The following is a link to our reading from Exodus this morning:
Exodus 20:1-4, 7-9, 12-20
Look at the beginning of our reading from Exodus for this morning:
“Then God spoke all these words: I am the LORD your God, who brought you out of the land of Egypt, out of the house of slavery.”
So let’s look at the first commandment: You shall have no other gods before me. You could read this as the command of a jealous God who cannot tolerate His people giving their attention to any other deity. You could see God as a petty tyrant who has an over-inflated ego and cannot stand divided loyalties. If you do, this command will indeed feel like an unbearable burden. But I think something else is going on here. I think God understands that the things that we turn into gods--money, security, success, power, pleasure, comfort, fitting in, getting ahead, and so on and so forth—never bring us the happiness and peace that we think they will bring us. None of the things I have named are bad in and of themselves. But when any one of these things becomes the primary focus of our lives. When any one of these things or anything else for that matter becomes the thing to which we give all our attention, our very heart and soul, then we have made them into a god, a god that will not bring us peace and happiness. A false god that will bring us pain and suffering. God knows this. God does not need our undivided attention, God just knows that the worship of anything other than God will bring us only unhappiness and suffering.
“Remember the Sabbath day, and keep it holy. Six days you shall labor and do all your work.”
I remember feeling rather appalled when the Cadillac ad for their car the ERT came on during the Olympics last winter. You might remember it. A wealthy middle-aged American man struts around his large house touting the wonders of working all the time. He pokes fun at other countries who see the balance of work and rest differently. It ends with the man saying, “As for all the stuff—that’s the upside of only taking 2 weeks off.” I wondered how this ad appeared to the millions of Americans who not only don’t even get 2 weeks off, but only on a rare occasion get 1 day off during a week. I wondered how this ad appeared to the millions of Americans who work 6 or 7 days a week all year long and still can barely keep a roof over their family’s head and food on their table. I wondered what this kind of relentless work effort is doing to our health, our families, our very souls.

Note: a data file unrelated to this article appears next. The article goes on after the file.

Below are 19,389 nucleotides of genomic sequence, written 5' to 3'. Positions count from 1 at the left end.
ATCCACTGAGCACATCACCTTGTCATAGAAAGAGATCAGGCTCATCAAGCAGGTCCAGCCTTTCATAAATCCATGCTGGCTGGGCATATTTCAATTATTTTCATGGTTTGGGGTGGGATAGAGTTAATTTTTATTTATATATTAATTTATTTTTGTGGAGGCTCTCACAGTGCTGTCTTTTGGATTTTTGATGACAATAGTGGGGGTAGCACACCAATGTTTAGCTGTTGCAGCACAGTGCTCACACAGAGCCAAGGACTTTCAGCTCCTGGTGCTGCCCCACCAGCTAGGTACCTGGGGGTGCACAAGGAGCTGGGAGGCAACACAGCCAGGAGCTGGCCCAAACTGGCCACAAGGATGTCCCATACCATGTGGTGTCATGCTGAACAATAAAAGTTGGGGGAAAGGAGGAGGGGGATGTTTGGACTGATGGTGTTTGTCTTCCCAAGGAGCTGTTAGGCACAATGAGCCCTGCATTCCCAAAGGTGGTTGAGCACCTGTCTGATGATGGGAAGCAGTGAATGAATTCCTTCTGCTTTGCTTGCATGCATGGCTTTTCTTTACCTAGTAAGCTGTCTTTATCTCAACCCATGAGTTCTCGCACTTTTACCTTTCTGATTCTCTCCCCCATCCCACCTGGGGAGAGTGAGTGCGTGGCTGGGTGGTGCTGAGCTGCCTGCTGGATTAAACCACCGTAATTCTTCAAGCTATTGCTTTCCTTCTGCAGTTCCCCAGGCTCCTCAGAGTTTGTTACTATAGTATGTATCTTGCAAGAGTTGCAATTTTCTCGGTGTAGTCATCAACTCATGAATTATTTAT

And finally I want to touch on the 10th commandment:
“You shall not covet your neighbor’s house; you shall not covet your neighbor’s wife, or male or female slave, or ox, or donkey, or anything else that belongs to your neighbor.”
God gave us the Ten Commandments not to burden us, but to free us. Perhaps we should all stop calling them the Commandments and instead use the language of Godly Play, and call them the 10 best things, because as God already knows, following them will lead to freedom and peace.